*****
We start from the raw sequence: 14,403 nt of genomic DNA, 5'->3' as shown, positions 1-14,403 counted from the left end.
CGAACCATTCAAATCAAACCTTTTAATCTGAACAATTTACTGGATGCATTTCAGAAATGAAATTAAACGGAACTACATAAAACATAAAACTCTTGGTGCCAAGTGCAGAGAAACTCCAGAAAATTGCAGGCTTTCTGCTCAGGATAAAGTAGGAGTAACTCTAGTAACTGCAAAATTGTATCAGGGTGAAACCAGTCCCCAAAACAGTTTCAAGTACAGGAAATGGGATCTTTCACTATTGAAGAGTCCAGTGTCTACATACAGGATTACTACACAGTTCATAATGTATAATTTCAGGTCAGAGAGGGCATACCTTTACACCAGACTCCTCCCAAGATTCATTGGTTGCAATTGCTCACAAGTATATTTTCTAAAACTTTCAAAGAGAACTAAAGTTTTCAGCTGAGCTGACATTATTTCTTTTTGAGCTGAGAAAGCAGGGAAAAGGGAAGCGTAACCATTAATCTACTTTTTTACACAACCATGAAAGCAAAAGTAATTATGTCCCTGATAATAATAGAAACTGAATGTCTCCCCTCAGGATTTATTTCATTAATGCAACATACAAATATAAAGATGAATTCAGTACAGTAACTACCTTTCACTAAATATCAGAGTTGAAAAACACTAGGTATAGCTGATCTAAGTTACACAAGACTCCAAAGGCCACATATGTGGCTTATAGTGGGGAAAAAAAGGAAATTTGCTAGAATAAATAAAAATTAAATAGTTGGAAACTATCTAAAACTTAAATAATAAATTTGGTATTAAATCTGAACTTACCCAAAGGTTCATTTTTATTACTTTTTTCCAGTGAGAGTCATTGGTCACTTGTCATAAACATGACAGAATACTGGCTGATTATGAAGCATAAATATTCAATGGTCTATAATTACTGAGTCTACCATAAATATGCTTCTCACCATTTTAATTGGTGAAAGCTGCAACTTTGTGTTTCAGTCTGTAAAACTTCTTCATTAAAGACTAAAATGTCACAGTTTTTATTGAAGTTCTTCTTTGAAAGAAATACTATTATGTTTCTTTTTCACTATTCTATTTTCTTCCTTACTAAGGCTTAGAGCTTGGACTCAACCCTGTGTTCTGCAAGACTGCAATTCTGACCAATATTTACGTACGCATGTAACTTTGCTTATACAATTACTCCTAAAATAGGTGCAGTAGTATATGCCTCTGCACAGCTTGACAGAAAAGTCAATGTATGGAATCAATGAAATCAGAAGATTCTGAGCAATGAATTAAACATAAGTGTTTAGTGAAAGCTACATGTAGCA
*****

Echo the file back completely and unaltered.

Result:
We start from the raw sequence: 14,403 nt of genomic DNA, 5'->3' as shown, positions 1-14,403 counted from the left end.
CGAACCATTCAAATCAAACCTTTTAATCTGAACAATTTACTGGATGCATTTCAGAAATGAAATTAAACGGAACTACATAAAACATAAAACTCTTGGTGCCAAGTGCAGAGAAACTCCAGAAAATTGCAGGCTTTCTGCTCAGGATAAAGTAGGAGTAACTCTAGTAACTGCAAAATTGTATCAGGGTGAAACCAGTCCCCAAAACAGTTTCAAGTACAGGAAATGGGATCTTTCACTATTGAAGAGTCCAGTGTCTACATACAGGATTACTACACAGTTCATAATGTATAATTTCAGGTCAGAGAGGGCATACCTTTACACCAGACTCCTCCCAAGATTCATTGGTTGCAATTGCTCACAAGTATATTTTCTAAAACTTTCAAAGAGAACTAAAGTTTTCAGCTGAGCTGACATTATTTCTTTTTGAGCTGAGAAAGCAGGGAAAAGGGAAGCGTAACCATTAATCTACTTTTTTACACAACCATGAAAGCAAAAGTAATTATGTCCCTGATAATAATAGAAACTGAATGTCTCCCCTCAGGATTTATTTCATTAATGCAACATACAAATATAAAGATGAATTCAGTACAGTAACTACCTTTCACTAAATATCAGAGTTGAAAAACACTAGGTATAGCTGATCTAAGTTACACAAGACTCCAAAGGCCACATATGTGGCTTATAGTGGGGAAAAAAAGGAAATTTGCTAGAATAAATAAAAATTAAATAGTTGGAAACTATCTAAAACTTAAATAATAAATTTGGTATTAAATCTGAACTTACCCAAAGGTTCATTTTTATTACTTTTTTCCAGTGAGAGTCATTGGTCACTTGTCATAAACATGACAGAATACTGGCTGATTATGAAGCATAAATATTCAATGGTCTATAATTACTGAGTCTACCATAAATATGCTTCTCACCATTTTAATTGGTGAAAGCTGCAACTTTGTGTTTCAGTCTGTAAAACTTCTTCATTAAAGACTAAAATGTCACAGTTTTTATTGAAGTTCTTCTTTGAAAGAAATACTATTATGTTTCTTTTTCACTATTCTATTTTCTTCCTTACTAAGGCTTAGAGCTTGGACTCAACCCTGTGTTCTGCAAGACTGCAATTCTGACCAATATTTACGTACGCATGTAACTTTGCTTATACAATTACTCCTAAAATAGGTGCAGTAGTATATGCCTCTGCACAGCTTGACAGAAAAGTCAATGTATGGAATCAATGAAATCAGAAGATTCTGAGCAATGAATTAAACATAAGTGTTTAGTGAAAGCTACATGTAGCA